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Grandmother is now a convicted felon after outing a child sex predator

Grandmother is now a convicted felon after outing a child sex predator

She outed a local child predator online to warn her small, regional community and has copped the brunt of the law as a result.

A Queensland woman who outed a convicted child sex predator to her small regional community has copped a criminal conviction for her actions.

Calliope grandmother Maxine Davey was convicted of one count of unlawful stalking in Gladstone Magistrates Court last month.

The grandmother took matters into her own hands after 41-year-old Edward James Thomson returned to their Queensland community after serving only 12 months of his two year and nine months jail sentence.

Calliope grandmother Maxine Davey.
A Current Affair/Nine.

Thomson was convicted of a rape and multiple counts of indecent treatment of children under the age of 16.

He is now on a suspended sentence and moved back to Calliope, which has a population of under 5,000 people.

Davey, 59, who now relies on a disability support pension following her ongoing battles with breast cancer, told A Current Affair that she wanted to make local parents aware of the potential danger lurking in their small town.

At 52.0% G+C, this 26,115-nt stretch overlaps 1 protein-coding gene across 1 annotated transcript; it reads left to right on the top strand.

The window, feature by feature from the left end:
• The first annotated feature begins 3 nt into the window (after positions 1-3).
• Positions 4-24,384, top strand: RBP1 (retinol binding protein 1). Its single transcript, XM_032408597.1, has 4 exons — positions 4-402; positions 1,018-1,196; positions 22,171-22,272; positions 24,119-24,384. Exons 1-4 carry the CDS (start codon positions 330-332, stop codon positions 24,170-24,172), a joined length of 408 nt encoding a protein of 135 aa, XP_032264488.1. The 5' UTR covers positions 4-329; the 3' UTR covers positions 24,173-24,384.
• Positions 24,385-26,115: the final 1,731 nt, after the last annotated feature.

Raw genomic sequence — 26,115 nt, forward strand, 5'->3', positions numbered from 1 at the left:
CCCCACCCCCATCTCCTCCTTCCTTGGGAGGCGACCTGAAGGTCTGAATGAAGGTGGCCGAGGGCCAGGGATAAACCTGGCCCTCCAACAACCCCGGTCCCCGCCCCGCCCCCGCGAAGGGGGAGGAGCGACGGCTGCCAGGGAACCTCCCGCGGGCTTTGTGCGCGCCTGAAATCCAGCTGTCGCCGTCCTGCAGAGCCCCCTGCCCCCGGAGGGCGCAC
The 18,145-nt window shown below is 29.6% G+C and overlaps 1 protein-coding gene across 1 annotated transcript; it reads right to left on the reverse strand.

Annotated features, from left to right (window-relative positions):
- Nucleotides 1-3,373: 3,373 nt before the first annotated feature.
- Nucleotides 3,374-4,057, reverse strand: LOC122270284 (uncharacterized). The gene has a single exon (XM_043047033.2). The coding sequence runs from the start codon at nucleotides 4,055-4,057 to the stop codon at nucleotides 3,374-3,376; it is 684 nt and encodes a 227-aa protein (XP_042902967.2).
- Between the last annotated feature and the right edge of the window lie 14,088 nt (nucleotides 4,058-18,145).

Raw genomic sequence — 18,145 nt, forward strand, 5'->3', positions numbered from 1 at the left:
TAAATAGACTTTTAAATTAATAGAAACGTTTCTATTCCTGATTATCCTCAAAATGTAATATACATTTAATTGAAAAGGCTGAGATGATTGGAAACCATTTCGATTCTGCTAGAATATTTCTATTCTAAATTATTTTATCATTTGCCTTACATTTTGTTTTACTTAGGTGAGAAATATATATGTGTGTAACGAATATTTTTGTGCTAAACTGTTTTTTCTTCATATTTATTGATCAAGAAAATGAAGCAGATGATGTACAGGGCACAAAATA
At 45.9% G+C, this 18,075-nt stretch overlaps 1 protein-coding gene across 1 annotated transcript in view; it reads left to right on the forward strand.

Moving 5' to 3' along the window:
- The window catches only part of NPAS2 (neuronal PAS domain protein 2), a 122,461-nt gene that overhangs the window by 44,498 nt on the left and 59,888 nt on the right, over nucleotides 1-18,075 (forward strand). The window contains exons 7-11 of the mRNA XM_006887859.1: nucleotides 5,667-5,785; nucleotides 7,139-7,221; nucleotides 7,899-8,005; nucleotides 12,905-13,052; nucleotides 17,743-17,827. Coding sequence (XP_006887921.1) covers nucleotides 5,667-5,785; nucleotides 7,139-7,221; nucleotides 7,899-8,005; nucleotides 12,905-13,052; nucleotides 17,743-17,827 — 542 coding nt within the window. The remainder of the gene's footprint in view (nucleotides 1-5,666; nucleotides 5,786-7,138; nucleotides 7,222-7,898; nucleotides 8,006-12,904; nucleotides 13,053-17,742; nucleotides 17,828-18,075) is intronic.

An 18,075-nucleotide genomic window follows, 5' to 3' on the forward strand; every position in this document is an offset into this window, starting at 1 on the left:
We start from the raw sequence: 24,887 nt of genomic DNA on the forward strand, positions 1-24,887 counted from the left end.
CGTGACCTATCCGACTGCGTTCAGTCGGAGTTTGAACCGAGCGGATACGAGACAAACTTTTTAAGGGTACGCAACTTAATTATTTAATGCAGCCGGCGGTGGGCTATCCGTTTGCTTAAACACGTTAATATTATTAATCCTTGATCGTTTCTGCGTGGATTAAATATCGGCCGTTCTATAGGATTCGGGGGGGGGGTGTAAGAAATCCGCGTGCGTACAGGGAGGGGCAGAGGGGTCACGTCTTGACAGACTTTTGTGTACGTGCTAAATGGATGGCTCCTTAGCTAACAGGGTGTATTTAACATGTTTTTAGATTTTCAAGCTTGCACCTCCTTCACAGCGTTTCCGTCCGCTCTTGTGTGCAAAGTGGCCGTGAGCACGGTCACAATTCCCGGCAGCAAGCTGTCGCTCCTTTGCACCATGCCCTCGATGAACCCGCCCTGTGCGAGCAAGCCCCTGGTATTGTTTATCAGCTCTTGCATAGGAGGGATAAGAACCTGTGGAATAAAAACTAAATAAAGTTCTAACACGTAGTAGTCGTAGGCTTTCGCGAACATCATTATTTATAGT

"I just wanted to hold up a sign, publicise the fact that other parents (need) to be aware, but then I stepped over the line and broke the law," she told A Current Affair.

But Davey took her vigilantism one step further, filming Thomson's house and identifying vehicles in the yard.

She said she thought what she was doing was legal until police in Calliope seized her phone, which led to her charge of unlawful stalking.

"I was shocked, I was sorry. I didn't know at the time I'd broken the law, but obviously they told me," she said, as per Nine.

The 59-year-old fronted court with representation provided by Legal Aid.

A Current Affair/Nine.

She claims she was advised to plead guilty to the charge, which carried a maximum penalty of five years in jail.

"That just sent me into shock, like I got goosebumps now," she told A Current Affair.

"It scared me to think that it was a jailable offence that I'd committed."

She added: "It hurts, I'm really devastated by it all. I've never considered myself a criminal and I'll have this charge against me for the rest of my life."

Child protection advocate Hetty Johnson said that although Davey had acted to protect her community from the convicted paedophiles, people must not stray into vigilantism.

"Vigilantism doesn't actually stop offenders from offending," she said.

Johnson added that the 'community has no faith in rehabilitation of child sex offenders' and soft sentencing of them can result in reactions such as Davey's.

"Sadly the only way that we can know that an offender is not offending is if they're in jail," she added to A Current Affair.

Featured Image Credit: A Current Affair/Nine.

Topics: Australia, Crime